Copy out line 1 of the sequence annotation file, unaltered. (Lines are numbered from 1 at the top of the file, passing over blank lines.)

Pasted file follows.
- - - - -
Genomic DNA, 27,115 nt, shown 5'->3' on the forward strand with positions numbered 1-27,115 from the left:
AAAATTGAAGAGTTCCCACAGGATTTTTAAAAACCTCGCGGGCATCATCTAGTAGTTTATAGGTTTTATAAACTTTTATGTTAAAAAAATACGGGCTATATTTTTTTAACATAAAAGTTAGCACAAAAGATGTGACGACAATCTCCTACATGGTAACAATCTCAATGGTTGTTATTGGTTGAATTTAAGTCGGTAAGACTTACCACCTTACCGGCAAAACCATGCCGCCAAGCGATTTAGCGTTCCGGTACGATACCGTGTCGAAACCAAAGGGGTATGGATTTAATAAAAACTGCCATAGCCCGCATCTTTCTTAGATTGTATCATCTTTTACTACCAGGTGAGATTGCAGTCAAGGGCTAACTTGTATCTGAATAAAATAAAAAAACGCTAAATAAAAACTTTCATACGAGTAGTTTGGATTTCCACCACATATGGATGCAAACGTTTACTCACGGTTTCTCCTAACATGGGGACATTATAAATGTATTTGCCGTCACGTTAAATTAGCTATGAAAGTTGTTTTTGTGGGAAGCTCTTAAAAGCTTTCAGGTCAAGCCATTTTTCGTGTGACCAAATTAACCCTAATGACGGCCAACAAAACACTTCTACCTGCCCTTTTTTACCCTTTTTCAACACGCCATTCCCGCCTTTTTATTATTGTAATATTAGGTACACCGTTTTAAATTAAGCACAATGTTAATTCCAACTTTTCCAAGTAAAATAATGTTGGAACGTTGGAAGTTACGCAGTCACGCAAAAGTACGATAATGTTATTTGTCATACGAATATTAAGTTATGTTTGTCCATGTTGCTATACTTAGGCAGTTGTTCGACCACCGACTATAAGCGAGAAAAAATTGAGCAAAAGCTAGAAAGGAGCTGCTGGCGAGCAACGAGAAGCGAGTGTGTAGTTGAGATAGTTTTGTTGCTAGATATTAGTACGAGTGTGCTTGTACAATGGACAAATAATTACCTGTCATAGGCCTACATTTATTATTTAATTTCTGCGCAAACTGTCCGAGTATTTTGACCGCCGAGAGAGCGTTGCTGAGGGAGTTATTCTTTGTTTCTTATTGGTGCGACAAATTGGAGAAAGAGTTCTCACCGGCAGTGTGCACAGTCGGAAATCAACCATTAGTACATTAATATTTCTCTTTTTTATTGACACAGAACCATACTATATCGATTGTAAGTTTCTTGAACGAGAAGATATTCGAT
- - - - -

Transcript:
Genomic DNA, 27,115 nt, shown 5'->3' on the forward strand with positions numbered 1-27,115 from the left: